Peer interactions play an important role in social and emotional development for all students. Through a variety of activities and interactive settings, students build and learn cooperative, relationship, and problem-solving skills. Peer interactions also support the development of a student’s self-identity and self-determination.
For more information on social and emotional learning (SEL), including the Michigan SEL Competencies, visit the Michigan Department of Education’s Social-Emotional Learning page.
To help build their self-identity, students who are Deaf or Hard of Hearing (DHH) need opportunities to interact and learn from peers who are like them. Students need opportunities to communicate with those who use the same language or modality. They need to see and interact with others who use technology, such as hearing aids or cochlear implants. Students need opportunities to talk through how they navigate the world around them, including how they use accommodations. Overall, students need access to others who “get it” and can relate to their everyday experiences.
Peer Interaction Research
Supporting peer connections for students who are DHH is also recognized as best practice. Optimizing Outcomes for Students Who Are Deaf or Hard of Hearing: Educational Services Guidelines [PDF] was published in 2018 by the National Association of State Directors of Special Education (NASDSE). This document outlines ten principles to guide the educational practices for students who are DHH. The eighth principle states that “access to peers and adults who are deaf or hard of hearing is critical” (NASDSE, p. 3). The document goes on to explain that “peer role models are beneficial to self-awareness, social communication, and overall social well-being.” Students of all ages who are DHH can benefit from the knowledge that they are not alone and that they have peers who can empathize with their experiences.
Opportunities Around the State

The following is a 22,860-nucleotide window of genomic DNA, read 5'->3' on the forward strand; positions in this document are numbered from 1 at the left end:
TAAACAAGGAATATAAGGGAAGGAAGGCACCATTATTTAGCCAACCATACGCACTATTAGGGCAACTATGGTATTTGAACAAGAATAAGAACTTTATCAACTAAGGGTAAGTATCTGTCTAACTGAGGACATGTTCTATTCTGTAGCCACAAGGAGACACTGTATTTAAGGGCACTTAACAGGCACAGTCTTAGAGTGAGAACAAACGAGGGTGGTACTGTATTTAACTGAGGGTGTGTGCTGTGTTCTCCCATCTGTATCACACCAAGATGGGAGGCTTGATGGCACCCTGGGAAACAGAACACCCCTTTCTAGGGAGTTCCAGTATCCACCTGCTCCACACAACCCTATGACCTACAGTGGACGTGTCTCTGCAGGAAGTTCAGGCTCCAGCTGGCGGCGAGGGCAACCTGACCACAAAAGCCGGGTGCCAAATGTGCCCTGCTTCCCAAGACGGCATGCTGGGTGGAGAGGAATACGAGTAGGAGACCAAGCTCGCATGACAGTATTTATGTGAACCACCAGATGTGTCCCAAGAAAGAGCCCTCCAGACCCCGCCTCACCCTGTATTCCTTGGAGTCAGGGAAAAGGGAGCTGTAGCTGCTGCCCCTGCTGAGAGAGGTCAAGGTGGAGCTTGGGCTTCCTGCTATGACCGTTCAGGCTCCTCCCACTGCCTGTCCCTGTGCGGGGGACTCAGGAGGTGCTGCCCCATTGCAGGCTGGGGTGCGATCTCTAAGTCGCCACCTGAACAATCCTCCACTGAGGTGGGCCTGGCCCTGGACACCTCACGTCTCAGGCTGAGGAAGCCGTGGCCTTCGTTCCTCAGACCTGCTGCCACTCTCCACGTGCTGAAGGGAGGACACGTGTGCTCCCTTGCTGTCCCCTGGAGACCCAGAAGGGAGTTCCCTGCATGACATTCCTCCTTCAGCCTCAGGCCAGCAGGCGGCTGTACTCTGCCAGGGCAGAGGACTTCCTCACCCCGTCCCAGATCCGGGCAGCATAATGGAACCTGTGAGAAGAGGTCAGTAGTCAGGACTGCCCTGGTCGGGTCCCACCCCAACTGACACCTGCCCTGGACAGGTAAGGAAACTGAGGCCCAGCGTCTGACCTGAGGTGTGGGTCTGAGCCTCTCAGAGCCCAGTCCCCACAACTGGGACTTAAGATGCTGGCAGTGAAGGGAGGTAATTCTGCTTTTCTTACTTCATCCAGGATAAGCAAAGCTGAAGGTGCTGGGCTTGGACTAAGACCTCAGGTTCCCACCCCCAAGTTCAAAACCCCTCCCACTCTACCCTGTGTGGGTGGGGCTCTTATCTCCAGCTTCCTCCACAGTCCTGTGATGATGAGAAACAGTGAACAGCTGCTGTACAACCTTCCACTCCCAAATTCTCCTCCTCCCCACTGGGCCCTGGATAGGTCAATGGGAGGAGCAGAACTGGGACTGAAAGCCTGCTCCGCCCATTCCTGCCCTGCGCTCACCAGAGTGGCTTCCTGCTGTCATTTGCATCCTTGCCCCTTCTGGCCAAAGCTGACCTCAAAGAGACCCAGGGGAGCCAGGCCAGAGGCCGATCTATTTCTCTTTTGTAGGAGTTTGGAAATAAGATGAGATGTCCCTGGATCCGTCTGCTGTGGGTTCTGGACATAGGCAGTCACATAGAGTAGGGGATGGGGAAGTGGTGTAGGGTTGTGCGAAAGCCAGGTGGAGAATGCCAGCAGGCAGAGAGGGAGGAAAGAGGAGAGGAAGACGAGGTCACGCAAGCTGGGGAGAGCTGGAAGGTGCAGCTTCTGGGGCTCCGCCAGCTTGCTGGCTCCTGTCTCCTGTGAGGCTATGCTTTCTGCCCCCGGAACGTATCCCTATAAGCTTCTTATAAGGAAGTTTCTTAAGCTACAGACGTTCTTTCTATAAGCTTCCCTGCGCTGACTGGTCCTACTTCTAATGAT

For some students, it may be difficult to find opportunities to make connections with peers who are DHH. Here are some options for students in Michigan:
- Check with your student’s DHH teacher consultant to see if they know of events or other families in the area that are interested in making connections.
- Connect with groups that support families of children who are DHH. These groups, such as MDE-LIO and Michigan Hands & Voices, often host virtual and in-person family and student events.
- Seek out student opportunities hosted by DHH agencies such as The Holley Institute’s Carls Family Village and Deaf and Hard of Hearing Services.
- Use social media to find local and virtual opportunities for students and families.
- Attend a statewide conference for families with children who are DHH. The Family Matters Conference will be held in Lansing on March 11, 2023. Several organizations partner to host this event each year.
- Research summer camp opportunities specifically for students who are DHH. MDE-LIO will host a LIVE with LIO: Let’s Get Ready for Summer! webinar at noon on March 21. If you cannot attend live, register to receive an email of the recording.
- Register your student to attend a virtual student group hosted by MDE-LIO. These groups are designed for a mixture of building connections, sharing perspectives, and fun! Evening and school day options are available.
- Let’s Get Together is for students in grades 1-5:
- DHH Student Hangout is for students in grades 6-12:
Connect with MDE-LIO
Contact MDE-LIO if you would like more information on how to find and foster peer-to-peer connections for students who are DHH.